Because we’re utilizing proprietary and third-party hardware and software, we’re subject to an unlimited number of potential problems. We must regularly handle these problems and troubleshoot for potential issues. While this is difficult and can require high amounts of work, we believe the customer experience and operational capabilities are well worth it. We know that using technology is what has allowed us to run our business at the speed and scale we do.
      ―Seth Bent, Founder and CEO, Red Dot Storage (owns and operates 135-plus properties)

Everyone has some hesitation with new technology. To best roll it out, I partner with managers, from the Baby Boomer to the Gen Xer, to beta test the product so we can identify the challenges and brainstorm other beneficial uses. After a few months, our managers share their experiences of using the new technology in our monthly meeting. Having peer-to-peer discussions increases the adoption rate.
      ―David Doget, District and Revenue Manager, SKS Management LLC (operates 20 facilities)

While our technology platform provides us with countless benefits and advantages, we still run into the same issues most businesses do, given the sophistication of our platform. We can break the challenge down to a few simple categories: annual service and support with the core system, annual costs, and new development.
      The new development is where it gets challenging and fun. For instance, some of our discovered opportunities may require introducing new technology into the mix and, therefore, creating a new implementation project and everything associated with it. We need to be mindful and diligent with our strategic planning and budgeting to ensure we don't develop technology for development’s sake. It's a tricky balance to know when to introduce something because, in the end, we have to see a return on our investment.
      ―Jason Lopez, Chief Marketing Officer, US Storage Centers (operates 120-plus facilities)

There’s always an aversion to change when implementing anything new. We try to conquer this challenge by utilizing a test group of facilities and making those store managers advocates for the technology. Those managers can demonstrate how the technology worked for them … Showing how the technology can enhance and help them do their job more effectively and efficiently is key.
      ―Melissa Stiles, Director of Marketing, Storage Asset Management Inc. (oversees 150-plus properties along the East Coast)

What kind of training does staff receive when new tech is introduced at your business?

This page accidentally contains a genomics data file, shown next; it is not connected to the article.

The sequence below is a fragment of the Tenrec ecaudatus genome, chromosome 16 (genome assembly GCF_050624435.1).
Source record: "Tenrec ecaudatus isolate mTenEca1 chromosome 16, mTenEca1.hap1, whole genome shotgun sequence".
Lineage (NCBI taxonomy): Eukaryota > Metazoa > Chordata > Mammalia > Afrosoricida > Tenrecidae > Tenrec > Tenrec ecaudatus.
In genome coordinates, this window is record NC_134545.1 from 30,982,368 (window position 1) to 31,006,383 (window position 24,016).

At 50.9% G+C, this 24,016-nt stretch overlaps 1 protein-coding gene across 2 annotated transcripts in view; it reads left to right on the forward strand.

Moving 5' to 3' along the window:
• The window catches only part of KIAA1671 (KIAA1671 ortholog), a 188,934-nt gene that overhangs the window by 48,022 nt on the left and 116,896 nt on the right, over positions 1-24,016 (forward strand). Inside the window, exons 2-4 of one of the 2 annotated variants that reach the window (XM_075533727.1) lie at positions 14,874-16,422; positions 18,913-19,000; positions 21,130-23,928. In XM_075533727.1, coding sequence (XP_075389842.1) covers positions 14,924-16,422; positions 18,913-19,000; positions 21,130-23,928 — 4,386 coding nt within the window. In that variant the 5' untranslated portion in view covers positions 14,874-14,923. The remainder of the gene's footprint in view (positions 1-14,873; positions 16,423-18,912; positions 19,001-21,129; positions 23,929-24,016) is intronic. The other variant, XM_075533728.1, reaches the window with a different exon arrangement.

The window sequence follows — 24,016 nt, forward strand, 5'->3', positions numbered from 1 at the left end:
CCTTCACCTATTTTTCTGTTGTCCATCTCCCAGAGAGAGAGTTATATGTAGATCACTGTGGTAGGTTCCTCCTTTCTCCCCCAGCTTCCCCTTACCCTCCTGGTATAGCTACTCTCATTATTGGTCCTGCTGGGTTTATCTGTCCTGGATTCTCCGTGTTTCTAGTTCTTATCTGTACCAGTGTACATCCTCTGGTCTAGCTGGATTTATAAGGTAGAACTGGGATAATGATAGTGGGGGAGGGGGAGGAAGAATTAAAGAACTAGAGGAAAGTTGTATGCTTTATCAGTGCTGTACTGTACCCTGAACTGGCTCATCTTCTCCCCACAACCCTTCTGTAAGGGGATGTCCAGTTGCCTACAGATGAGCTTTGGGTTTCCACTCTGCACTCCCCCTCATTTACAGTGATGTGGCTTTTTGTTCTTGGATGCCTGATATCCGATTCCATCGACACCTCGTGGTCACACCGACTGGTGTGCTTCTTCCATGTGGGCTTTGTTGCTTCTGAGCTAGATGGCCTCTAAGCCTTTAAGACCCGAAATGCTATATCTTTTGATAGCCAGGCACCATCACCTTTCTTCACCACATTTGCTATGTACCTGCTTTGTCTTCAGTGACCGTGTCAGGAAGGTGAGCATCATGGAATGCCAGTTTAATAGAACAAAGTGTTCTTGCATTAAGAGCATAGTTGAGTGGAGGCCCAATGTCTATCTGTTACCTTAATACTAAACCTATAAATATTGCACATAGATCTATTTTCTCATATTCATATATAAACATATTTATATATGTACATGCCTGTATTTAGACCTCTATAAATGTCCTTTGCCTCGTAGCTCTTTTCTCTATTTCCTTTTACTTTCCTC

In-person and continuous. We also feel that when we launch something new, there’s nothing like a good old-fashioned contest to get everyone bought in. We’ve all heard the adage, “What gets measured, gets done!”
      ―Brian Byrd, Chief Operations Officer, Landvest Management (oversees 37 facilities in Colorado, Florida, Georgia, Kansas and Texas)

Before we roll out any new technology to the entire company, we use live beta testing that allows a few employees to see the tech in action and spot potential issues or room for improvement. Live beta testing lets some staff get hands-on experience, influence improvements and changes, and guides other staff members through the process when we roll out the change company-wide. We then use recorded training videos, written instruction, presentations and hands-on training to educate the entire staff. We feel this mixed approach has served us well and creates a comfortable learning environment while minimizing potential issues for the business.
       ―Seth Bent, Founder and CEO, Red Dot Storage (owns and operates 135-plus properties)

Training staff has evolved over the years. First, we created a repository of MP4 files in Dropbox called “Tech Tips” to which all our managers have access. We have videos covering multiple products from Alexa, Apple Apps, how to execute electronic contracts, G Suite products, Todoist and Workplace by Facebook. We also host training webinars through Google Meet, Zoom and occasionally a live broadcast with Workplace by Facebook.
       Our deployment of training videos has changed over the past year since we started using Workplace by Facebook. Now we use YouTube to create our training videos and post them every week on our announcements channel. We hope our “Tech Tip Tuesday” YouTube videos will grow our staff knowledge of the tools we use.
       ―David Doget, District and Revenue Manager, SKS Management LLC (operates 20 facilities)

We spend a lot of time on training because unless there is 100 percent adoption, even the most complex and expensive technology is useless. In addition, we tend to be in our vendors’ beta groups and user councils. This allows us to get an early look into what's next and get up to speed on new features a bit faster than most. But making an investment in training is paramount to realize any benefits of any technology platform.
      ―Jason Lopez, Chief Marketing Officer, US Storage Centers (operates 120-plus facilities)

When introducing new technology, we test it at a set of stores first. We make sure these stores cover different demographics, geographic areas, etc. The corporate staff receives training from the vendor. Then the vendor and corporate staff liaison will roll out the technology either in person or through a webinar to test stores. After sufficient testing is done, the test stores and corporate staff will roll it out to new stores through webinars and one-on-ones, if necessary.
       ―Melissa Stiles, Director of Marketing, Storage Asset Management Inc. (oversees 150-plus properties along the East Coast)

It’s a combination of onsite and remote training for onsite team members to bring them up to speed and help aid in the transition to a new process.
      ―Grace Totty, Director of Marketing, Absolute Storage Management (operates 116 properties in 14 states)